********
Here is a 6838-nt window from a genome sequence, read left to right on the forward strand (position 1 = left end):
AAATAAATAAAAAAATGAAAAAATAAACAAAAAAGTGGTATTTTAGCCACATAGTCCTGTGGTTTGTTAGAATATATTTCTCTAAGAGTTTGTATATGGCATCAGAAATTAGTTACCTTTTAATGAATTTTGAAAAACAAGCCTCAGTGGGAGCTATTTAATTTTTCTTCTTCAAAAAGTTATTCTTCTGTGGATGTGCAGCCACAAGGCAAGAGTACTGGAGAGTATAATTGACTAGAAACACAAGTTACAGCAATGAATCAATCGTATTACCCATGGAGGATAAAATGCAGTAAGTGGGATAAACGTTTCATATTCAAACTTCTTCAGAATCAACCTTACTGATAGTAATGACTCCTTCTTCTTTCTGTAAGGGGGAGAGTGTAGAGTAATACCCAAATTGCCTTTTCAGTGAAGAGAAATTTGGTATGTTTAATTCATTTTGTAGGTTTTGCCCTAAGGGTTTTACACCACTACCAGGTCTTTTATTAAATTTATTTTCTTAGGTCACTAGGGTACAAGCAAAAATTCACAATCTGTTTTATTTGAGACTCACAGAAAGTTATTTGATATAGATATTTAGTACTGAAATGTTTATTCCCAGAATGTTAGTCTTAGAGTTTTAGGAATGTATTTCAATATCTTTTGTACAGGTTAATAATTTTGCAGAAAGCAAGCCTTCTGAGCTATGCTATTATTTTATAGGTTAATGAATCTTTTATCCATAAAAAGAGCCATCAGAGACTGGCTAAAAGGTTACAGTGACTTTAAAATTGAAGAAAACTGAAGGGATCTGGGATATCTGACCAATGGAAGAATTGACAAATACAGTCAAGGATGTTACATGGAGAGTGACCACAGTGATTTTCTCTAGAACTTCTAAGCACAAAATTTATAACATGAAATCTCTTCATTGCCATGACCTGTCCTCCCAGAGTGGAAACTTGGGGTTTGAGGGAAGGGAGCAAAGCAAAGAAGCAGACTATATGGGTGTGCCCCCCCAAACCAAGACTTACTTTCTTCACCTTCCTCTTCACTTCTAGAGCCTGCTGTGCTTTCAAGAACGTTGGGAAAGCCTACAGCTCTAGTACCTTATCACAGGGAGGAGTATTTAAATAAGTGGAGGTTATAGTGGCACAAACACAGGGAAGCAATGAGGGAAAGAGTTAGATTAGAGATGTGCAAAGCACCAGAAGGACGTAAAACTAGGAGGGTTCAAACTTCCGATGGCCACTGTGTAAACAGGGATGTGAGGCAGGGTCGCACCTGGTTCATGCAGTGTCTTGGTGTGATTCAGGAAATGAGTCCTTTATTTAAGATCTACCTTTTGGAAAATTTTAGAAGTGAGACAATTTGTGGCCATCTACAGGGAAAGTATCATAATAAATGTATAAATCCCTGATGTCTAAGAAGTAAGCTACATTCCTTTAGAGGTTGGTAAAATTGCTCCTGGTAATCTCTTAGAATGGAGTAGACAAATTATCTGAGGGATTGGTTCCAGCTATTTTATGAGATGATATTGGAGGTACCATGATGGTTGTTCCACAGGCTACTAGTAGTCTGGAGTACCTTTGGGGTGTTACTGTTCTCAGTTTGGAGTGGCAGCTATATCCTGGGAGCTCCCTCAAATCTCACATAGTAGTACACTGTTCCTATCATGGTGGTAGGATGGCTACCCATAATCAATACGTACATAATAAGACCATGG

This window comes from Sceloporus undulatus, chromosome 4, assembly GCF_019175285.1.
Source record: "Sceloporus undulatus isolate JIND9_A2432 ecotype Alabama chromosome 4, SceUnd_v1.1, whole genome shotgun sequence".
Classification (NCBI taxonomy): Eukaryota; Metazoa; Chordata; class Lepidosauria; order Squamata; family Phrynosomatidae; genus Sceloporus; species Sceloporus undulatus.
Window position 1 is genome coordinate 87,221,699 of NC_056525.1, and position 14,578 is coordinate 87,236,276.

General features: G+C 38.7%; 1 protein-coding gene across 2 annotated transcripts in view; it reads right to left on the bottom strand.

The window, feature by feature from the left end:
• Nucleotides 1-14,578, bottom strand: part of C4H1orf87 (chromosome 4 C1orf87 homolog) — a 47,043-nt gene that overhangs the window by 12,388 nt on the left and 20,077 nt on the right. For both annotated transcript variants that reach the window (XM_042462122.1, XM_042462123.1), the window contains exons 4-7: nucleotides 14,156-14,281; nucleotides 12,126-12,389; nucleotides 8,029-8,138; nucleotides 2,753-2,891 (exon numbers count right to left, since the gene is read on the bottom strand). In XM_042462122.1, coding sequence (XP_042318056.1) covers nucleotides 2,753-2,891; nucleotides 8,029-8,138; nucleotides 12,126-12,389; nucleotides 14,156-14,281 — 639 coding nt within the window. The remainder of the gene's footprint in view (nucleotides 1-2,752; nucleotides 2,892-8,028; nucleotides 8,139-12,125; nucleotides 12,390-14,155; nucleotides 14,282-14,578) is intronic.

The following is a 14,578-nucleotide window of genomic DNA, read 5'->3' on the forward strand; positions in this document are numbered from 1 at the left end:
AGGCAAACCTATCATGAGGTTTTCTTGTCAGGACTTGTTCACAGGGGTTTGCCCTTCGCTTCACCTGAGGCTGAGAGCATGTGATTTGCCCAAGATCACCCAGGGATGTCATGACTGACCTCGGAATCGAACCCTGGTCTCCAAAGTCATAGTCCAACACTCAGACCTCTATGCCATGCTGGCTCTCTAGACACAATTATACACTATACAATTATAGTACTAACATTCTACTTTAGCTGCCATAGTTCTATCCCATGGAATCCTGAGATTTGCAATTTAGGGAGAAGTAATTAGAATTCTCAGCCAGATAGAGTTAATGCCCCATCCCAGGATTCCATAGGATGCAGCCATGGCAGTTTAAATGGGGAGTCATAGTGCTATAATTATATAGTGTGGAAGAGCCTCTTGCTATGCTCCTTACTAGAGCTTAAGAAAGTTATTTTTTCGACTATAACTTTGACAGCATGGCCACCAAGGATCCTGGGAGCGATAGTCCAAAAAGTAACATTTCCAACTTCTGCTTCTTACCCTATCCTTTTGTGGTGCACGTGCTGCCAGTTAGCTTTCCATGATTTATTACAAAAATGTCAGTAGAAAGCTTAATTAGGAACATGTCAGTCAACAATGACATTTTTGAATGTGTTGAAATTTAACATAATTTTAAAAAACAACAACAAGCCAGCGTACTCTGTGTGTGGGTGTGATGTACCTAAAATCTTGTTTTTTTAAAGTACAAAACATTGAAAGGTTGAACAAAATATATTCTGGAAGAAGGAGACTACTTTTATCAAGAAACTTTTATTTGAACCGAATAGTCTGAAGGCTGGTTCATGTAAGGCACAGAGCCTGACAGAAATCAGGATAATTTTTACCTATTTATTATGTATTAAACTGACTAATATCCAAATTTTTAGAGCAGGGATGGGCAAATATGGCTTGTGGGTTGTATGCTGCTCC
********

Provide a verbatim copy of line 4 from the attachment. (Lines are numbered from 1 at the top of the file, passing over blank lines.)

Source record: "Sceloporus undulatus isolate JIND9_A2432 ecotype Alabama chromosome 4, SceUnd_v1.1, whole genome shotgun sequence".